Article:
Sunday, 16 November 2014

A hare amongst the wigeons

Only the second time we've ever visited RSPB Buckenham Marshes (not far from our usual RSPB Strumpshaw Fen), and for the second time it was raining. That doesn't seem to put off the residents and migrants though. We hadn't walked far from the car park, when we heard the plaintive whistling of a wigeon. Just off the path, the other side of the stream were a little posse of male and female wigeon. They sat quietly for some time, then one starting making a strange reverberating sound, obviously irritated by his counterparts, and starting snapping at them. We decided to leave them be and carry on towards the single hide.

A hare began trotting, then bolting away from the path, and towards more unseen and unsuspecting wigeon, hiding in a hidden channel. As much as I don't like to anthropomorphise, I'm sure it ran at them intentionally, and for fun, as a huge flock took off, alarm calling, and landed further away on the opposite bank. Their alarm was not helped by a large and solitary marsh harrier flying lazily overhead, seemingly uninterested in an apparently easy meal.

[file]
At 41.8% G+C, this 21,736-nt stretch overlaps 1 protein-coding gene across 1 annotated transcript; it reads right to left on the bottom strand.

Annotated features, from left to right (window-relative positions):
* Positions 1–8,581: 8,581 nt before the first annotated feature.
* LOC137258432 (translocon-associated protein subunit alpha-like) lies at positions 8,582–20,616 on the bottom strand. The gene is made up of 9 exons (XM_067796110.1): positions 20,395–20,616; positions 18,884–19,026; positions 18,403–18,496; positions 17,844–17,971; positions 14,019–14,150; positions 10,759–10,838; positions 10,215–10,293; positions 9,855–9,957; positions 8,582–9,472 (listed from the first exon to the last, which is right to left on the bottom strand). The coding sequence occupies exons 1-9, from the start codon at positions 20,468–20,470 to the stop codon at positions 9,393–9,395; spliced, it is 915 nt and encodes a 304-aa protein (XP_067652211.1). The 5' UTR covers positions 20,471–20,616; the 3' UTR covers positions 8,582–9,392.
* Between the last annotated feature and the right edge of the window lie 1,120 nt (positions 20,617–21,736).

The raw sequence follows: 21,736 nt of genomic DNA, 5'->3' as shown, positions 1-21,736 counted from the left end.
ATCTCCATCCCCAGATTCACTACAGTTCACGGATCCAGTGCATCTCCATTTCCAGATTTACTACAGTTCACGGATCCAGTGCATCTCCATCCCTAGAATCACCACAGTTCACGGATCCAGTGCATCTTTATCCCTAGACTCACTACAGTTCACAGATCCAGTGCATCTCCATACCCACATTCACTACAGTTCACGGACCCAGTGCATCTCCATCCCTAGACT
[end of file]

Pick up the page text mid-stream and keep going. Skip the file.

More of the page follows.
From behind us we heard countless calls of 'jack, jack, jack', and upon turning around, were greeted with the sight of a mixed flock of jackdaws and rooks heading towards the telephone lines. Buckenham marshes hosts a large rookery (according to some sources, the largest in Europe), with tens of thousands of rooks and jackdaws. They settled all along the telephone wires leading from the train platform, and they continued along them for as far as the eye could see.

The final flourish was a flock of lapwings skimming over the ground and water, their wings flashing black and white as they flew and turned.

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